2  Lloyd’s Results

2.1 Lloyd’s delivers amongst its best ever performance

Lloyd’s is delivering on its promises of returns to investors, with profits to market participants at an all time high. This has arisen from both favourable trading conditions across most classes of business as well as a return to more normal investment valuations following the mark-to-market losses of 2022.

Figure 2.1: Lloyd’s pro-forma pre-tax results over the past 20 years in £m.

For the 2023 (2022) financial year Lloyd’s reported £52,149m (£46,705m) of gross written premium, with an underwriting result of £5,910m (£2,641m) and pre-tax profit of £10,663m (-£769m). The combined ratio was 84.0% (91.9%), the return on investment improved to 5.4% (-3.5%) and the return on capital reached 25.3% (-2.0%), its best return since 2007.

Looking at the 20 year time horizon, essentially encompassing at least two full underwriting cycles, in Figure 2.2 we can see that cumulatively, Lloyd’s has written £560bn of gross premium and made a cumulative net profit of £40bn. This includes notional investment return on Funds at Lloyd’s and Lloyd’s central assets and takes account of reinsurance premiums paid as well as recoveries made and all expenses, as follows:

Figure 2.2: Lloyd’s cumulative pro-forma profit and loss statements over the past 20 years, 2004 - 2023. Source: Lloyd’s pro-forma accounts, ICMR analysis

The market has paid its reinsurers (noting that a portion of reinsurance premium is churned between syndicates) £135bn and collected back over £104bn in recoveries. This represents sharing approximately half the pre-tax profit with reinsurers, reflecting the benefit reinsurers have delivered in reducing the market’s volatility and therefore capital requirements. The market’s largest cost, gross claims to policyholders, have amounted to £339bn over the period.

Syndicate investment return has been just over £14bn, varying as a percentage of net earned premium between -10% (2022) and 15% (2007). This compares with administrative expenses which were more than twice that cumulatively at £37bn, rising to a peak of 11.4% of net earned premium in 2015 before falling back to 8.8% in 2023.

Overall, investment in the Lloyd’s market has been positive in the aggregate, producing cumulative profits to investors of c.£40bn over the last 20 years. This represents an aggregate return on capital of 9.3%, or around 6.5% above risk free rate.

As shown by the blue bars representing underwriting results in Figure 2.3, the positive impact of performance management at Lloyd’s is very visible when looking across its long term history. There is a marked difference after the introduction of the central oversight function in 2003 as outlined in the Lloyd’s Chairman’s Strategy Group Consultation paper.

Figure 2.3: Lloyd’s underwriting and investment results as a percentage of Net Earned Premium. For 1950 – 1999 on three year accounting (assuming written = earned premium and 18% brokerage), and from 2000 onwards on annual accounting basis. Investment on float only until 1999 and including estimated investment on FaL from 2000.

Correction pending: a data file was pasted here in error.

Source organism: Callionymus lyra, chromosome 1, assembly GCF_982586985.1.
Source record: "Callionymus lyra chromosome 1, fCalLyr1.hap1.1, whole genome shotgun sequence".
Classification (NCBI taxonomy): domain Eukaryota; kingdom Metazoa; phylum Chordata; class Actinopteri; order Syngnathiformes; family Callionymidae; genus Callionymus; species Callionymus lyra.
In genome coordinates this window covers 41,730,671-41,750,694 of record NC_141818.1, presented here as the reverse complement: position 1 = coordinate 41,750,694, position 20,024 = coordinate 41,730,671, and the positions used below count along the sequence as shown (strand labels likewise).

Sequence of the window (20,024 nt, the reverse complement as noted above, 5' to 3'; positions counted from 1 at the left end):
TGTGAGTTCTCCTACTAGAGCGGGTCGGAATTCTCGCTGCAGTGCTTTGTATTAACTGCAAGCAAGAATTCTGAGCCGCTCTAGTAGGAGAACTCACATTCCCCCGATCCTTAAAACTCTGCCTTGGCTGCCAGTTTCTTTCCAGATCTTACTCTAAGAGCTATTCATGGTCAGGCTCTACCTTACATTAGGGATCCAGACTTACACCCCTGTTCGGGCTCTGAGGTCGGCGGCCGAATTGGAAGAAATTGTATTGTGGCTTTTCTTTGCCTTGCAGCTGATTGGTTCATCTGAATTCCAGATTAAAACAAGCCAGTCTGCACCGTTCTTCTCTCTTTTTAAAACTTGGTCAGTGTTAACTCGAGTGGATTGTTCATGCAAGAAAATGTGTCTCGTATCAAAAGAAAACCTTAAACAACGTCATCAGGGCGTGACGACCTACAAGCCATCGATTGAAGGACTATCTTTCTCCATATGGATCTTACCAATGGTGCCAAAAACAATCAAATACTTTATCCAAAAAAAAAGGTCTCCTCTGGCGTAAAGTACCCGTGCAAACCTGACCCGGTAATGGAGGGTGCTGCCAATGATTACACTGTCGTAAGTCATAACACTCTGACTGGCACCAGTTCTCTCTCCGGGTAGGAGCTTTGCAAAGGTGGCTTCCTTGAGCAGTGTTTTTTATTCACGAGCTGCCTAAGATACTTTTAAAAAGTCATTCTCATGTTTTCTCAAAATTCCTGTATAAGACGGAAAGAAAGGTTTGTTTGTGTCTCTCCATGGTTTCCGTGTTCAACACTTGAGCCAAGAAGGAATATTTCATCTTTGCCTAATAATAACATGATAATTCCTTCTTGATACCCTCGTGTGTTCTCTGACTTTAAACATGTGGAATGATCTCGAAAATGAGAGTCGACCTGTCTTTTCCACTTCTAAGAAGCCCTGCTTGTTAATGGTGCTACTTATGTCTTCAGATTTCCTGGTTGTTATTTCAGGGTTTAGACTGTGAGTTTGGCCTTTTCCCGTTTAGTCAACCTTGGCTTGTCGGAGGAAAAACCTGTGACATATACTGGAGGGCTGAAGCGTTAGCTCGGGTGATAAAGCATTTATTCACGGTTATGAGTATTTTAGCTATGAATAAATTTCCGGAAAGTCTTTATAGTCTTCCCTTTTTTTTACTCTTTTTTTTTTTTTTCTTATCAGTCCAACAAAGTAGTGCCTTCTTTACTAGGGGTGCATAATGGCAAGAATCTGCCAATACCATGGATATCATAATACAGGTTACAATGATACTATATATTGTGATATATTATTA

2.2 Lloyd’s exceeds cost of capital

In 2023 Lloyd’s has exceeded its weighted average cost of capital (WACC), something which the market as a whole has not delivered in nearly a decade.

Figure 2.4: Lloyd’s pro-forma return on capital vs its estimated weighted average cost of capital since 2007. More details about the derivation of Lloyd’s WACC can be found here.

2.3 Lloyd’s performance against other investments

Whilst Lloyd’s is a market, not a company, given it publishes its own discrete financial statements, the RISX index acts as a proxy for capital markets confidence and therefore is a benchmark for investor returns at Lloyd’s.

The RISX Index is an equity benchmark for the global specialty (re)insurance sector based on publicly listed companies with underwriting subsidiaries at Lloyd’s.

The RISX Index was developed by ICMR and is administered and calculated daily by Morningstar Indexes Ltd. 

Lloyd’s returns on capital have traditionally compared favourably to Cat bond indices as well as other more mainstream investments. They have also, along with Cat bonds, shown lower correlation with those same mainstream investments represented by the MSCI World equity index.

Figure 2.5: Comparing Lloyd’s annual pro-forma returns on capital over 20 years against other investments. MSCI World is a market cap weighted equity of global stocks, RISX equity index data from 2007 onwards only.

Lloyd’s overall market returns continue to show moderate volatility and low correlation with other asset classes and outperform Cat bond indices.

Figure 2.6: Risk reward profile of annual calendar year returns vs volatility (standard deviation). RISX equity index data from 2007 onwards only.

Whilst Lloyd’s 2023 results have been very positive, that’s not to say there are not strong headwinds coming. An improvement is only genuine if it can be sustained and that will include in major event years. With such low natural catastrophe activity in 2023, the resilience of the underwriting turnaround has not been fully tested, this is likely to change in 2024 with El Niño suggesting an active wind storm season in 2024.